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A sort of steampunk layover would happen on the existing buildings, along with a new brown and gold paint job. But it was a mismatch from the word go. All the 60s looking buildings simply didn’t go with the new retro-future looking rides like the Astro Orbiter. The old People Mover was replaced with a “high-speed” ride called the Rocket Rods. Captain EO was replaced with a new show called “Honey I Shrunk the Audience,” while the Submarine Voyage was closed, leaving a big empty lagoon. Only Space Mountain and Star Tours remained.

Within a year, there were problems. The Rocket Rods had to close down, because the old People Mover tracks weren’t built for a high speed ride and had begun to crack. Innoventions used the old Carousel of Progress building to show off new tech. But with an Apple store in every mall, this hardly drew in any crowds. And just about everyone hated the brown and gold hued Space Mountain. Tomorrowland ’98 was a cheap and ugly mish-mash, with a lack of a cohesive theme. Eventually, the old color scheme slowly crept back in, and now only a few vestiges of the ’98 re-do remain.

Yesterdayland

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Today, Tomorrowland in Disneyland is the park’s biggest eyesore. Magic Kingdom’s is better, but not by much. Tomorrowland seems totally beneath Disney’s impeccable standards of theming. The old People Mover tracks still stand there, rotting away—a constant visual reminder of when the land was thriving.  Similarly, the old Rocket Jets loading area stands empty. Autopia is more outdated than ever. If kids want to experience a cool car themed ride, there’s Cars Land across the way in California Adventure. Innoventions, now Star Wars Launch Bay, feels like a huge waste of real estate. The Finding Nemo update to the Submarine Voyage was an improvement, but not a big enough one.  In modern slang, it’s what one would refer to as a hot mess.

How To Save The Future

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For Tomorrowland in Disneyland to thrive, it must let go of the past. Of course, Space Mountain is too iconic and beloved to remove. But everything else has got to go in order for a new and vibrant and actually futuristic land to take shape. Which means that yes, almost the entire land as it now has got to be bulldozed. Things like the People Mover tracks and the old Rocket Jets platform only serve to remind guests of a much greater land that is now gone.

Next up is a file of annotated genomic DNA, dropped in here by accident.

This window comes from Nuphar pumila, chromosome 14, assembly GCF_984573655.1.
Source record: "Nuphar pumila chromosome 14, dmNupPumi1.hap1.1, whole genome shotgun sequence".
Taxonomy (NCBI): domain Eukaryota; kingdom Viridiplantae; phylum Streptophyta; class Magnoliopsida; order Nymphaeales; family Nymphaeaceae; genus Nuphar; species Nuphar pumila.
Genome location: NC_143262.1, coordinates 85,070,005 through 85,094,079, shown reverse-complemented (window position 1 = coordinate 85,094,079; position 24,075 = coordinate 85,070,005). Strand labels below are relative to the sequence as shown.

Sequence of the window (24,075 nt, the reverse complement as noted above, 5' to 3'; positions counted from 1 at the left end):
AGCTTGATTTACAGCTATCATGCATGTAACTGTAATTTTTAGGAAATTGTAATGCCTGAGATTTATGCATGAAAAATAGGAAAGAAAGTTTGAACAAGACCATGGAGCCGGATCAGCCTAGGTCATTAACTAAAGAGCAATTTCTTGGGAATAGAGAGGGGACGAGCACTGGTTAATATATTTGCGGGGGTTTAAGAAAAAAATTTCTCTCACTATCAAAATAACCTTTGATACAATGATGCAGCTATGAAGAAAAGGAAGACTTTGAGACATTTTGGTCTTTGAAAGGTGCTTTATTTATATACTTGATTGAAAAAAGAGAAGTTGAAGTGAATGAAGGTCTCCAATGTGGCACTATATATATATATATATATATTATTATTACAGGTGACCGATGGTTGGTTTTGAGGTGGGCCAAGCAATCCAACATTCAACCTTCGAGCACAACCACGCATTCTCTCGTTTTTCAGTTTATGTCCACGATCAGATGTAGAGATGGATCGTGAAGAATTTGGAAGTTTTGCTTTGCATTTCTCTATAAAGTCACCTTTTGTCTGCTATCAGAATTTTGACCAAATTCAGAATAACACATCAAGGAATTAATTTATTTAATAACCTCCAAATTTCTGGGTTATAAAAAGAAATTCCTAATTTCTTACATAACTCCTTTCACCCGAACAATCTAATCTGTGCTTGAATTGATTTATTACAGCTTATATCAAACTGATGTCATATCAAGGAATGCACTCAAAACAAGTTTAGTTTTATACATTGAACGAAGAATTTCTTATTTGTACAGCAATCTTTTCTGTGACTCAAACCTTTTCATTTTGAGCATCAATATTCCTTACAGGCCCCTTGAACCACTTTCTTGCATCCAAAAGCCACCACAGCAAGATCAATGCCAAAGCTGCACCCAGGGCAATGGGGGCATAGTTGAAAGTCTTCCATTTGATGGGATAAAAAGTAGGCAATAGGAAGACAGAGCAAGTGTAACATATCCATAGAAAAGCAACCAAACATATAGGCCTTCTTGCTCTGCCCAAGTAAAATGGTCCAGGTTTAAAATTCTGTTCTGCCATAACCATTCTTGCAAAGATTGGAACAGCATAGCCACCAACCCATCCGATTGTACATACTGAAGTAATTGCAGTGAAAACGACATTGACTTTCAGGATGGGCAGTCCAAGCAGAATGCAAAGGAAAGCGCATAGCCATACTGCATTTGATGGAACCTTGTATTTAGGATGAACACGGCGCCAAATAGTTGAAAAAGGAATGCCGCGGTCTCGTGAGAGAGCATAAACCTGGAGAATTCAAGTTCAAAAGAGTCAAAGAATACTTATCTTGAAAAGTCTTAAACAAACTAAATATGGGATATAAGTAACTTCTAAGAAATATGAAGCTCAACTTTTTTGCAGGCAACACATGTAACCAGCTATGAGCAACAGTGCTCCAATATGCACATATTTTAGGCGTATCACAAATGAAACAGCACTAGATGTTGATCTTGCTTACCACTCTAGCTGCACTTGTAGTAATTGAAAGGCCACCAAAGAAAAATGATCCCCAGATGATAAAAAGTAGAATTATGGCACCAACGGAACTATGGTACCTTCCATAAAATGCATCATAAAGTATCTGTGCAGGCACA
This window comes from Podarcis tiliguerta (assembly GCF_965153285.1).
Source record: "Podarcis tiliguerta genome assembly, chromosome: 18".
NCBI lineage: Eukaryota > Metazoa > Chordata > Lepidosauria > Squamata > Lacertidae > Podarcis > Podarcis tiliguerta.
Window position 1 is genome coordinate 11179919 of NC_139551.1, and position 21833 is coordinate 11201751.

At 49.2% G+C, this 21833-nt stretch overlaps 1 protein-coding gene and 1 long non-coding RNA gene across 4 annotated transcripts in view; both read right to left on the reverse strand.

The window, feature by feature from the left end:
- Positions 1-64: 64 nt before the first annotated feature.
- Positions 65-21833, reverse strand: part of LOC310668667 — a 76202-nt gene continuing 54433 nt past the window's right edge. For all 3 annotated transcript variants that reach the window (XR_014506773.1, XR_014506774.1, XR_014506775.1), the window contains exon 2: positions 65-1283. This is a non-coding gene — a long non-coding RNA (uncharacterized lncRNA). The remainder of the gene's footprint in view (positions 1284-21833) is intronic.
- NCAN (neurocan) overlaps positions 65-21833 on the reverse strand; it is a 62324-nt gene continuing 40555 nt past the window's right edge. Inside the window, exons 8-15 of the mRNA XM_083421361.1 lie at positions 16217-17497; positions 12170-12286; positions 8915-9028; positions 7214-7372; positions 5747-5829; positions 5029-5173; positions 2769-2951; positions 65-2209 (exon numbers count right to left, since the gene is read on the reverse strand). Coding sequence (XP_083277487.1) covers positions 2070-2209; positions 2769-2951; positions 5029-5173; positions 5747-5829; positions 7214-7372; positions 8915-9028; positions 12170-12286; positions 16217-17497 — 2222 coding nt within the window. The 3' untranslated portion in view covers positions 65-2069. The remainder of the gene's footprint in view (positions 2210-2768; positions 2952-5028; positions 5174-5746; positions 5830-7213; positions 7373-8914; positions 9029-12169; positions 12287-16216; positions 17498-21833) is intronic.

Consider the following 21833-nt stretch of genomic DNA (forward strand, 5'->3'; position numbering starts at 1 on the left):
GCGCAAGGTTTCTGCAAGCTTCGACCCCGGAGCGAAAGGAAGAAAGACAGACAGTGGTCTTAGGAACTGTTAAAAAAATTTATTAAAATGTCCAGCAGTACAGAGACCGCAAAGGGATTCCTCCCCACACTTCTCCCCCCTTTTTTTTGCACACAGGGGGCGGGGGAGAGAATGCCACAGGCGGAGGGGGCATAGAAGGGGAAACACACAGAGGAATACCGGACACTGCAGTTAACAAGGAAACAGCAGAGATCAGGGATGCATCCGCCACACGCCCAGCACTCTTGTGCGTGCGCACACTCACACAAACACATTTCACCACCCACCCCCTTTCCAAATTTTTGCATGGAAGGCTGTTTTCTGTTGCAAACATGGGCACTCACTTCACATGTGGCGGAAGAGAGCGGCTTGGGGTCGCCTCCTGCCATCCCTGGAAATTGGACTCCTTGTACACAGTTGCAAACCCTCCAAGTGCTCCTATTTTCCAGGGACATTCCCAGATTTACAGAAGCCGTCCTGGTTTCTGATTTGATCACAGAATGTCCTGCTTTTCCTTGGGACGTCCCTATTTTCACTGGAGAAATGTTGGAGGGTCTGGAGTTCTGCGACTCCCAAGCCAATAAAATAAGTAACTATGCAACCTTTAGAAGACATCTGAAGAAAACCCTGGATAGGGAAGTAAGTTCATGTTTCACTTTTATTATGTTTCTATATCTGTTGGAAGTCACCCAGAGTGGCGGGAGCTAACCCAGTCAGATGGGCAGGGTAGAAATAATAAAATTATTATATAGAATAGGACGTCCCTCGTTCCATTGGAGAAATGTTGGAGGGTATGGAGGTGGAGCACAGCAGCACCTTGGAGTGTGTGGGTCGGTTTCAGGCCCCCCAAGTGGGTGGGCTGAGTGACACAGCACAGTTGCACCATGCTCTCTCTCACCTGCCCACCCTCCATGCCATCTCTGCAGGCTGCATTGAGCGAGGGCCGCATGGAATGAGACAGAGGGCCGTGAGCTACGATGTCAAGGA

But what to put in its place? The first obvious answer is the Anaheim version of TRON Lightcycle Power Run Coaster. This has been a huge hit in Shanghai Disneyland, and is being constructed for Walt Disney World now. It’s high time one of these was announced for Disneyland as well. Next to Space Mountain, these attractions could anchor the new land. It is a large enough ride to take over the space currently occupied by Innoventions, the Submarine Voyage and Autopia, but it’s worth it.

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And as much as I love it, Star Tours has to go, too. If needed, it could always move to Galaxy’s Edge. But both the old Adventure Through Inner Space and Circe Vision buildings from 1967 have served their purpose. Whatever takes their place has to be new and exciting. We know Walt Disney Imagineering has got it in them to create an amazing looking new Tomorrowland. The version we see know in Shanghai Disneyland is a testament to that. There is so much amazing new technology that Imagineering could incorporate to create mind-blowing attractions. And the advancements in LED lighting could make for a land that comes alive at night like never before.

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One can’t help but wonder if the 2014 Brad Bird film Tomorrowland had been a hit, if we’d  be celebrating the rebirth of this land right now. But a new Tomorrowland shouldn’t depend on whether its name branded IP clicked or not. Here’s hoping that by the next D23 Expo, Disney finally gives fans what they want. And that Disneyland’s 70th anniversary is celebrated with the all-new world of the future we deserve.

Header Image: Walt Disney Company